Contractors – Watch the trailer for the new TV series featuring a teacher, sheep shearer and John Deere fan

Limerick woman Karen O'Donoghue has been working with her father's Agri Contracting business since she was 16 years old.  They do all kinds of work such as precision chop silage, round & square baling, raking, tedding, slurry spreading, dumper hire, wrapping and stacking bales and plowing and tillage work.  Now with baby Clodagh in tow, Karen still remains stone mad for John Deeres!
Limerick woman Karen O’Donoghue has been working with her father’s Agri Contracting business since she was 16 years old. They do all kinds of work such as precision chop silage, round & square baling, raking, tedding, slurry spreading, dumper hire, wrapping and stacking bales and plowing and tillage work. Now with baby Clodagh in tow, Karen still remains stone mad for John Deeres!

And, as you can see from the trailer, there’s a lot of work to be done from April to September as farming enters its busiest six months.

So, they turn to farming contractors and their families.

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Contractors is a seven fascinating-part documentary series exploring the working lives and personal narratives of seven agricultural contracting families from diverse locations.

It features crews from Limerick, Kerry, Meath, Tipperary, Galway, Donegal and Clare, who share their professional challenges, the high and lows of their daily routine and their hopes and dreams.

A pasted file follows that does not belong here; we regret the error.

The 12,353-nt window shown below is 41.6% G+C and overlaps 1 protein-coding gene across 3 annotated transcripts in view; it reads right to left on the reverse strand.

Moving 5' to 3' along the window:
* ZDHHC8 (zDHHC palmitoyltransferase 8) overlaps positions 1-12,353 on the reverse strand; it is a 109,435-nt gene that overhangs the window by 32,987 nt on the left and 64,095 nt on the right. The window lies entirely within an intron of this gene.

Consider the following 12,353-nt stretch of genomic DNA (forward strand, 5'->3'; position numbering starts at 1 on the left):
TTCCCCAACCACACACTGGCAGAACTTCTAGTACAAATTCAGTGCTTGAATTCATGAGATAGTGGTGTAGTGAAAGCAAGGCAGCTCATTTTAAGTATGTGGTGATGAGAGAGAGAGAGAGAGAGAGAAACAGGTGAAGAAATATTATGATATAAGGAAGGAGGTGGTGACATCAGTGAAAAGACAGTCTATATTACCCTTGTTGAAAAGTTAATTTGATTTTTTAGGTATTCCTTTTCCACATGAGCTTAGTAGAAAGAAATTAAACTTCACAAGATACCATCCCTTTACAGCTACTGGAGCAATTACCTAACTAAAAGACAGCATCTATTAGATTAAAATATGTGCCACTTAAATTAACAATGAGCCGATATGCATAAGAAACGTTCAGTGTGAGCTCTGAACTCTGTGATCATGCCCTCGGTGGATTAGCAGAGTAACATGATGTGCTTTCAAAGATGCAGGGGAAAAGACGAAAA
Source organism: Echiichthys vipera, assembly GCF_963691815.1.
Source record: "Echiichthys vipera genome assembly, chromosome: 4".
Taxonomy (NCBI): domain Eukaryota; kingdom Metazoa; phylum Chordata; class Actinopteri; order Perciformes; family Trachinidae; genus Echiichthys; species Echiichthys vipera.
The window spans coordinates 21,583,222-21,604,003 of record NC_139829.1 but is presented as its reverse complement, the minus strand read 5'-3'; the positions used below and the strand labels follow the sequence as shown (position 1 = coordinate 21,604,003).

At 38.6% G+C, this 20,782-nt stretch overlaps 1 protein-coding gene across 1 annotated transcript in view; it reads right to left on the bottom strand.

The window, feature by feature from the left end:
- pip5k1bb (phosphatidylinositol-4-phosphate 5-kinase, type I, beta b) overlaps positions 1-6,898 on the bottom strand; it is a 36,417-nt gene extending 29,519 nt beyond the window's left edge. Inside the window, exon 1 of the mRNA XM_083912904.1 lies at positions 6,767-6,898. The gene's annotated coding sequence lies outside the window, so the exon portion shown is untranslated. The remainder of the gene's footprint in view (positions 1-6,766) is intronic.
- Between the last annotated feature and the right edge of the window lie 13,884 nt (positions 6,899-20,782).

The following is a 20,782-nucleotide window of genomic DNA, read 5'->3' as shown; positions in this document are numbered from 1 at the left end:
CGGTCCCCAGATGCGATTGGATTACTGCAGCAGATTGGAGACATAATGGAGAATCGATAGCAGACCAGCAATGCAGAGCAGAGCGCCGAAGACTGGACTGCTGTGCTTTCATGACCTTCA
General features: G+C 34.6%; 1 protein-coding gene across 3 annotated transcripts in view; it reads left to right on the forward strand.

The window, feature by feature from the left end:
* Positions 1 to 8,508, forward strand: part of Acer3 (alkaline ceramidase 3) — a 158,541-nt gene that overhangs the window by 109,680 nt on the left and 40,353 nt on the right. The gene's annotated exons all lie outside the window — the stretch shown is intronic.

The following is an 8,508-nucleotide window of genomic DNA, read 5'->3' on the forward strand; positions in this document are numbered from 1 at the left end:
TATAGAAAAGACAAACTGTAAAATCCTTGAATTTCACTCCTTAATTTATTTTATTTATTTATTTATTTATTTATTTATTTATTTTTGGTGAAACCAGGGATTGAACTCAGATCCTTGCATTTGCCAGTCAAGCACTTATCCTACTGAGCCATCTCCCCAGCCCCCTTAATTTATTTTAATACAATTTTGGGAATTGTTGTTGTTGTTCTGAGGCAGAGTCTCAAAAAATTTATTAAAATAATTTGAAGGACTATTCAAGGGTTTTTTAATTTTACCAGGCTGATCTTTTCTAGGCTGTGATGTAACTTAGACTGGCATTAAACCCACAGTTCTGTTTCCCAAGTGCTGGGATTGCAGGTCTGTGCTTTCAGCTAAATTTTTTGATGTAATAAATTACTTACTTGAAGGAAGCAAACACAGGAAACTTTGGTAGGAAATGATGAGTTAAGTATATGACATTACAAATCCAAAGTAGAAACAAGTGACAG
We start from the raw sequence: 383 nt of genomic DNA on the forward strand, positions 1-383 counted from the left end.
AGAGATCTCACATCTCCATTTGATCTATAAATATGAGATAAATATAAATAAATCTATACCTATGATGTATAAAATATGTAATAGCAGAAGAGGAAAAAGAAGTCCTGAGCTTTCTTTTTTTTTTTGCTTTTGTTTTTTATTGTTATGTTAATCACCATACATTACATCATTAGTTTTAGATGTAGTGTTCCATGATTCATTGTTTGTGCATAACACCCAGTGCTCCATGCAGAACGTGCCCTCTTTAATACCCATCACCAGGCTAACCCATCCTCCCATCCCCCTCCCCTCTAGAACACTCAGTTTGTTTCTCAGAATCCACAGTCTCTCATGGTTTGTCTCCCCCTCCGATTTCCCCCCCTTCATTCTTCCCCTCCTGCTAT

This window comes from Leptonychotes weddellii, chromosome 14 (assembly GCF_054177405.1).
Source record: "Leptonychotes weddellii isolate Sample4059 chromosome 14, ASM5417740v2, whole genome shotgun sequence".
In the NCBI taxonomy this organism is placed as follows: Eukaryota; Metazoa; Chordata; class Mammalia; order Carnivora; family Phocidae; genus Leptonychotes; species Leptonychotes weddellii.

Without them, fields would be unploughed and unseeded, slurry would be unspread, silage would be uncut and hedgerows would descend into chaos.

Culturally and economically, farming is Ireland’s oldest and most resilient industry.

The Farrelly brothers Peter and Pat (pictured) from Kells in Meath have been in the contracting business for over 40 years. From pit silage to plowing, sowing seeds to site clearances, they have around 20 people working for them and the hard work never stops!

For the 137,000 families whose livelihoods depend on it, farming is a full-on, full-time job.

But a few farmers have the time, the manpower or the expensive specialist plant required to do it.

And so, they call on the services of 1,800 agricultural contractors from all around the country.

Every year, and in all weathers, these hard-working men and women arrive with 20,000 tractors and harvesters, €150 million worth of agricultural machinery and 10,000 full and part-time operators to get the job done.

Peadar Seoighe, a sheep shearer and contractor from Galway has been in the contracting business for about six years. From lime spreading to topping and spraying rushes, Peadar has built an agri contracting business based upon the size of enterprise in the hills of Corr na Móna along with his competent sheep dog called Lindsey who him get the job done!

The contractors will deal with the massive pressures of a seasonal industry requiring huge investment in equipment, long hours, unpredictable schedules and skilled workers and operators that are often hard to find.